BANDAR SERI BEGAWAN, Brunei—Brunei will pursue a binding code of conduct among competing South China Sea claimants as a top priority during its Asean chairmanship, officials said Monday.
The tiny, oil-rich Muslim sultanate has assumed the chair of the 10-member Association of Southeast Asian Nations for 2013 at a time when tension over sweeping Chinese claims to the sea have rattled the region.
“Brunei sees this as a key threat to regional security and would like to resolve the issue through dialogue with all claimants, including China,” said a foreign ministry official, who declined to be named.
Asean members Vietnam, the Philippines, Malaysia and Brunei, as well as Taiwan, also have claims to parts of what the Philippines calls West Philippine Sea, one of the world’s most important shipping lanes and believed to be rich in fossil fuels.
Simmering tensions over the issue have risen in the past two years, with the Philippines and Vietnam accusing China of becoming increasingly aggressive in staking its claims.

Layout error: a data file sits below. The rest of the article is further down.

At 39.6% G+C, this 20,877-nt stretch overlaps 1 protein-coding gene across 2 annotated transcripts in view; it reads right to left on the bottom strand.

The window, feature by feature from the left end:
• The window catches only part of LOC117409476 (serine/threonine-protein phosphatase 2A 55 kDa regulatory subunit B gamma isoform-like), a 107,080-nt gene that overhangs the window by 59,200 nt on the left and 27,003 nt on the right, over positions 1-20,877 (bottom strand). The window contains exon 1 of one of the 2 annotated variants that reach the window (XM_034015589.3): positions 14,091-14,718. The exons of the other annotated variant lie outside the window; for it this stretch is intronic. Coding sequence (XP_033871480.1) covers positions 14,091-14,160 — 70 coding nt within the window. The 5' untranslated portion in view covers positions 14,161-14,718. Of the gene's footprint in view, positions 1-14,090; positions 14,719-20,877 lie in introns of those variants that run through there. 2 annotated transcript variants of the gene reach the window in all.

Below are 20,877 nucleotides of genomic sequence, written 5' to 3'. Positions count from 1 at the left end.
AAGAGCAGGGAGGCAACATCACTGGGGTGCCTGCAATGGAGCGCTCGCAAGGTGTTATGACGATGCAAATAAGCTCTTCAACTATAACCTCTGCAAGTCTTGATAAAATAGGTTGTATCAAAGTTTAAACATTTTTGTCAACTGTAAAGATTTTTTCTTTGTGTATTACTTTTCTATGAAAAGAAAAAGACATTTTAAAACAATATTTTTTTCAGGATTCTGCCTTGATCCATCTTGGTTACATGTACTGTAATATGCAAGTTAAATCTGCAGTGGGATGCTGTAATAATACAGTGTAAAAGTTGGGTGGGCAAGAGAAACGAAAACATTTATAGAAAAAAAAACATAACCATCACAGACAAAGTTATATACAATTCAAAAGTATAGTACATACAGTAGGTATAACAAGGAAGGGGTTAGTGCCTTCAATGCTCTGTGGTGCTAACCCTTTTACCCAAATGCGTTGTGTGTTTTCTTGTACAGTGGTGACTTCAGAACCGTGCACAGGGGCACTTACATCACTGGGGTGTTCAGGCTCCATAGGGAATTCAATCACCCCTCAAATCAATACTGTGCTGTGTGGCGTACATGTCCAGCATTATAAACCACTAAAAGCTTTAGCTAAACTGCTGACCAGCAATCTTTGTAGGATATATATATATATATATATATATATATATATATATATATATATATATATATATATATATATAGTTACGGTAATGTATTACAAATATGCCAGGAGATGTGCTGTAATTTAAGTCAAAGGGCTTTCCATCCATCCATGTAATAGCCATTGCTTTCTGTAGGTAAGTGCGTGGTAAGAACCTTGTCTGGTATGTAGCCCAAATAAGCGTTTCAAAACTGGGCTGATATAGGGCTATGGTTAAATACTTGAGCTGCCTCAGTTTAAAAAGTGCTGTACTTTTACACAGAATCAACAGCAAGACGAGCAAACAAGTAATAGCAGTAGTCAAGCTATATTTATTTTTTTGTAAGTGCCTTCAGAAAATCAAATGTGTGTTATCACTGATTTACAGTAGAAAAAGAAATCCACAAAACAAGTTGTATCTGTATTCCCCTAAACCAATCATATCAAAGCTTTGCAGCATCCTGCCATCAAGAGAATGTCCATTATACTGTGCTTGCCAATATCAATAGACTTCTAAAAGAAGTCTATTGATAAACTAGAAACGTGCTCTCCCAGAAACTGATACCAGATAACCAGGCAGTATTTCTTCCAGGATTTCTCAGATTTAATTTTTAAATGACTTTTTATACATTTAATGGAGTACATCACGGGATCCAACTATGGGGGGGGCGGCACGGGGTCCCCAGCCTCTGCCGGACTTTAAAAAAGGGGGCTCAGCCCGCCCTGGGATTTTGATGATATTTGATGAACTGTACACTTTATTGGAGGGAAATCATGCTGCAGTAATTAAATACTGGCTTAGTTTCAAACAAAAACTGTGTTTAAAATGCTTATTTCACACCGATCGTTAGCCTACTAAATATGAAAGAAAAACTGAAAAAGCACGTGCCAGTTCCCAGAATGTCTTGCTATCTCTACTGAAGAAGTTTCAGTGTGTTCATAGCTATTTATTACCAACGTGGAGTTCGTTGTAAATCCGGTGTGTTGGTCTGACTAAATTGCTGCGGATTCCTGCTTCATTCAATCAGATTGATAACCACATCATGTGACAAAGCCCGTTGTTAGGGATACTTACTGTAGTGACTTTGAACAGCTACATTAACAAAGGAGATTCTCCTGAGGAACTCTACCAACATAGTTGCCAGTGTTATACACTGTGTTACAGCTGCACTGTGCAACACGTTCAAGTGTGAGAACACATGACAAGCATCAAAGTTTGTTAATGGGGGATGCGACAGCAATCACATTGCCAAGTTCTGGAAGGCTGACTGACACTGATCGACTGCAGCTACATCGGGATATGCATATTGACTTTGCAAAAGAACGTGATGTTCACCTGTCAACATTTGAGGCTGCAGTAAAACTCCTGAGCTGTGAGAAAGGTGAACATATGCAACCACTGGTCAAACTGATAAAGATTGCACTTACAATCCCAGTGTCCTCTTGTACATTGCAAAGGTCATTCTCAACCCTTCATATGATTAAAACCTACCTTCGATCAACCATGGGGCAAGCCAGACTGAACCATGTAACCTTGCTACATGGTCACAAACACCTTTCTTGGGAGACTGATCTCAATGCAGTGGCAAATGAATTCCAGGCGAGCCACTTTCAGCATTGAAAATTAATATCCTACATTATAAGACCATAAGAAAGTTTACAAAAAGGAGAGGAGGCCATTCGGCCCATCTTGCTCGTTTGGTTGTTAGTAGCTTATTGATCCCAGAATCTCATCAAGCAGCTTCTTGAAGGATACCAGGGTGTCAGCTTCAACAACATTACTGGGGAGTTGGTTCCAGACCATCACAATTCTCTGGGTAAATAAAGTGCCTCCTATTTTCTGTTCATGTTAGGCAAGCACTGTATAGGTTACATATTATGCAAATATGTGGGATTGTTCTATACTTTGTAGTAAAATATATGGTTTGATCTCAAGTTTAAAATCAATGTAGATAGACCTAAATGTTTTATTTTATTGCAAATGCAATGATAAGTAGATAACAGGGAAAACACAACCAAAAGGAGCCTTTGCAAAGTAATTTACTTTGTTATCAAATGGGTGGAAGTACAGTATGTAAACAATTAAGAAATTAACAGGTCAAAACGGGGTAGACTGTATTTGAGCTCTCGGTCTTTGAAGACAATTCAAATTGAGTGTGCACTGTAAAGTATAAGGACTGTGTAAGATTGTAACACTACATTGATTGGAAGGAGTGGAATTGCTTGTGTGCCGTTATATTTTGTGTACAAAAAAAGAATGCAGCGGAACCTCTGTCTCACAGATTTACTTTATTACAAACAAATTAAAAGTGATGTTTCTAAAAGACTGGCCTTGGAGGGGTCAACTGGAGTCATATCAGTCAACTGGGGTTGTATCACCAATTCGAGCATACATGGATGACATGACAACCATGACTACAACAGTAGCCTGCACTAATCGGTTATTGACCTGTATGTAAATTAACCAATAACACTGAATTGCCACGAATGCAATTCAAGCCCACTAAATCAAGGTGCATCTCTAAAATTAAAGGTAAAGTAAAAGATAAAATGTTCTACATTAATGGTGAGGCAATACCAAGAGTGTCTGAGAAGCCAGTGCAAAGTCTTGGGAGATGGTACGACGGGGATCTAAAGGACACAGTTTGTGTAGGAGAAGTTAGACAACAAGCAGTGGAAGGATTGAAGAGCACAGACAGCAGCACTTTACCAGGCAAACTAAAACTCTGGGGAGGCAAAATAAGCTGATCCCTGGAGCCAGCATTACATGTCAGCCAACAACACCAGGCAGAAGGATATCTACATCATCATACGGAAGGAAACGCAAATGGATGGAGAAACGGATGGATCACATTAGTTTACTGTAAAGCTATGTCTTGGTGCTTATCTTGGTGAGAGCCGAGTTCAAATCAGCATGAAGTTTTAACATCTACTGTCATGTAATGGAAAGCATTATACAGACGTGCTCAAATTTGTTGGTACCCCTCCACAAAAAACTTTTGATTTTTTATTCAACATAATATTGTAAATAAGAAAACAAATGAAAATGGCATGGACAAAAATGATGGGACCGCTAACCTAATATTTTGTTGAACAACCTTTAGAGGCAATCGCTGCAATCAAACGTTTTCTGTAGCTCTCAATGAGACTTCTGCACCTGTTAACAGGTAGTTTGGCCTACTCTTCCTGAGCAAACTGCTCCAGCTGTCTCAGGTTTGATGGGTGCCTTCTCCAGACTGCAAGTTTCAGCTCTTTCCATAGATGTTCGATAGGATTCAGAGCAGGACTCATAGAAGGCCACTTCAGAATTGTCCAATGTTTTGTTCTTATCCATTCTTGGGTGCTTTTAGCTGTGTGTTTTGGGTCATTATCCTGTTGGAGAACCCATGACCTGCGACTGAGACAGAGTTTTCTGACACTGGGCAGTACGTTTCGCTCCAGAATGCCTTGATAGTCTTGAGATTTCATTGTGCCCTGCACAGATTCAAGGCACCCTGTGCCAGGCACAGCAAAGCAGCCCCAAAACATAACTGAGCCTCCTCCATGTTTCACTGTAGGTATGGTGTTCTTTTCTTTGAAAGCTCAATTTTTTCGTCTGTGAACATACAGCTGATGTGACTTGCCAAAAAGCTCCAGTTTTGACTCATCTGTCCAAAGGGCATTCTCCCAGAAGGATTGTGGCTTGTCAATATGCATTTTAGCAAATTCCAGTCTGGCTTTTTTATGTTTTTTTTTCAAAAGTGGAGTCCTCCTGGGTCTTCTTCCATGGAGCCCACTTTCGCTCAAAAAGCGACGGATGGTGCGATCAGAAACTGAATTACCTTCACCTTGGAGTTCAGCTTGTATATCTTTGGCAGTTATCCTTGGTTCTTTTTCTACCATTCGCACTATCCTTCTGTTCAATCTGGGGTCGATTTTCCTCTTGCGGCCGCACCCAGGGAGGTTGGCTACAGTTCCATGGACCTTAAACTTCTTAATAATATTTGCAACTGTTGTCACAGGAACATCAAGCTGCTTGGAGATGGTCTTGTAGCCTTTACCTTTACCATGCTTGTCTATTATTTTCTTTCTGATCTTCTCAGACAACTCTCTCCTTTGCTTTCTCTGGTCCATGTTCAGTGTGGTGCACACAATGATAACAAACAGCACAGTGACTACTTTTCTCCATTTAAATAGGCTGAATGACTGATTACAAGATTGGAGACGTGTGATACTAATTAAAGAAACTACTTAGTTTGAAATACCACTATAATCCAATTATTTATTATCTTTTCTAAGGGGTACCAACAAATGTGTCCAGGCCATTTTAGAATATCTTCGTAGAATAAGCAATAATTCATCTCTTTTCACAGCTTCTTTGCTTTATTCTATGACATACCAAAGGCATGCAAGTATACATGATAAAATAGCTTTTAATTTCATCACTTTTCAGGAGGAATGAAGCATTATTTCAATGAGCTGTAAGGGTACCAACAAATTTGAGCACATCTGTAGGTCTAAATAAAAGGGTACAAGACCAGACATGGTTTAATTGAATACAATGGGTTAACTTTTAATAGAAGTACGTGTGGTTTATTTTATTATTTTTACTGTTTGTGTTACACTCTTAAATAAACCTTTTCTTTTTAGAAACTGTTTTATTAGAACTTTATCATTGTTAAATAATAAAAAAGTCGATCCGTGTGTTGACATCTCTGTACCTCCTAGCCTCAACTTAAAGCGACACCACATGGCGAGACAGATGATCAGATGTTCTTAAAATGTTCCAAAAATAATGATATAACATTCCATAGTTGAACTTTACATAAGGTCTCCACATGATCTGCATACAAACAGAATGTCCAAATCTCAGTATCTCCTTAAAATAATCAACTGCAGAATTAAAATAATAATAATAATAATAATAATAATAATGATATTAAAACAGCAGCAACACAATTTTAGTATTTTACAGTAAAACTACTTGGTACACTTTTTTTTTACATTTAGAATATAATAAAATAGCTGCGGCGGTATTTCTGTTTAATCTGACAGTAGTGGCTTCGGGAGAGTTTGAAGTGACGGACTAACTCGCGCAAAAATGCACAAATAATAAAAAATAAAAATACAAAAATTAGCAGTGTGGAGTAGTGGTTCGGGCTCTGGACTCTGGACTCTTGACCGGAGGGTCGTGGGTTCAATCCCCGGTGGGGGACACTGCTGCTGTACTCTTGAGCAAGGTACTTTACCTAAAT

Cambodia’s 2012 ASEAN chairmanship was marked by sharp regional discord over the affair.
The rancor led to unprecedented infighting at an Asean foreign ministers’ meeting in Phnom Penh in July, which ended for the first time in the bloc’s 45-year history without a joint communique.
As chair, Cambodia—a close China ally—was accused of resisting efforts by the Philippines and Vietnam to take a more aggressive position against the Chinese.
Efforts to secure a legally binding code of conduct involving Asean and China have floundered for years amid Beijing’s insistence on handling disputes bilaterally with individual countries, while Asean wants to speak as a group.
China and Asean signed a broad declaration in 2002 pledging the parties would handle disputes peacefully and not take actions that threaten peace and stability.
During an Asean summit in November, the organization called on China to get serious in working toward a binding code of conduct.
Brunei will host Asean leader summits in April and October.